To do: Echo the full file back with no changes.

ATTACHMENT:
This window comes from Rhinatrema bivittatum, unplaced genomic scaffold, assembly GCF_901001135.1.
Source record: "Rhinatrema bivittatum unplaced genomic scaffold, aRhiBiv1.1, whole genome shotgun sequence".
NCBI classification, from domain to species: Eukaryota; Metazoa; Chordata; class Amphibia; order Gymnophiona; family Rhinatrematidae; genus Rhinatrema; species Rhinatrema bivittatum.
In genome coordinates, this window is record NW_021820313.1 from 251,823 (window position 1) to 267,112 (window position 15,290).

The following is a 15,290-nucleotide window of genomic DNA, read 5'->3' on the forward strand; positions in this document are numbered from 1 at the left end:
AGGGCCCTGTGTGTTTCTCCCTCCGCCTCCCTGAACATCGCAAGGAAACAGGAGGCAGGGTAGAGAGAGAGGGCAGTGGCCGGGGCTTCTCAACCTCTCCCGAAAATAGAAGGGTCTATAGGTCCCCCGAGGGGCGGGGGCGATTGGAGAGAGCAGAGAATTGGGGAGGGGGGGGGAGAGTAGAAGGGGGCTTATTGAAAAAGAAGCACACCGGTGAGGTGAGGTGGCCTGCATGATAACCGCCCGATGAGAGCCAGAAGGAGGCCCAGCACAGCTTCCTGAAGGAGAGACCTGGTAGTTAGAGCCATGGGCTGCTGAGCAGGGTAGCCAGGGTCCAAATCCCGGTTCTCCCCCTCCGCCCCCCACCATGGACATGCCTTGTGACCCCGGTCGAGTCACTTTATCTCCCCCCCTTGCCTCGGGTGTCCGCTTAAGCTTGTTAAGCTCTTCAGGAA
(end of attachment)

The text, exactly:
This window comes from Rhinatrema bivittatum, unplaced genomic scaffold, assembly GCF_901001135.1.
Source record: "Rhinatrema bivittatum unplaced genomic scaffold, aRhiBiv1.1, whole genome shotgun sequence".
NCBI classification, from domain to species: Eukaryota; Metazoa; Chordata; class Amphibia; order Gymnophiona; family Rhinatrematidae; genus Rhinatrema; species Rhinatrema bivittatum.
In genome coordinates, this window is record NW_021820313.1 from 251,823 (window position 1) to 267,112 (window position 15,290).

The following is a 15,290-nucleotide window of genomic DNA, read 5'->3' on the forward strand; positions in this document are numbered from 1 at the left end:
AGGGCCCTGTGTGTTTCTCCCTCCGCCTCCCTGAACATCGCAAGGAAACAGGAGGCAGGGTAGAGAGAGAGGGCAGTGGCCGGGGCTTCTCAACCTCTCCCGAAAATAGAAGGGTCTATAGGTCCCCCGAGGGGCGGGGGCGATTGGAGAGAGCAGAGAATTGGGGAGGGGGGGGGAGAGTAGAAGGGGGCTTATTGAAAAAGAAGCACACCGGTGAGGTGAGGTGGCCTGCATGATAACCGCCCGATGAGAGCCAGAAGGAGGCCCAGCACAGCTTCCTGAAGGAGAGACCTGGTAGTTAGAGCCATGGGCTGCTGAGCAGGGTAGCCAGGGTCCAAATCCCGGTTCTCCCCCTCCGCCCCCCACCATGGACATGCCTTGTGACCCCGGTCGAGTCACTTTATCTCCCCCCCTTGCCTCGGGTGTCCGCTTAAGCTTGTTAAGCTCTTCAGGAA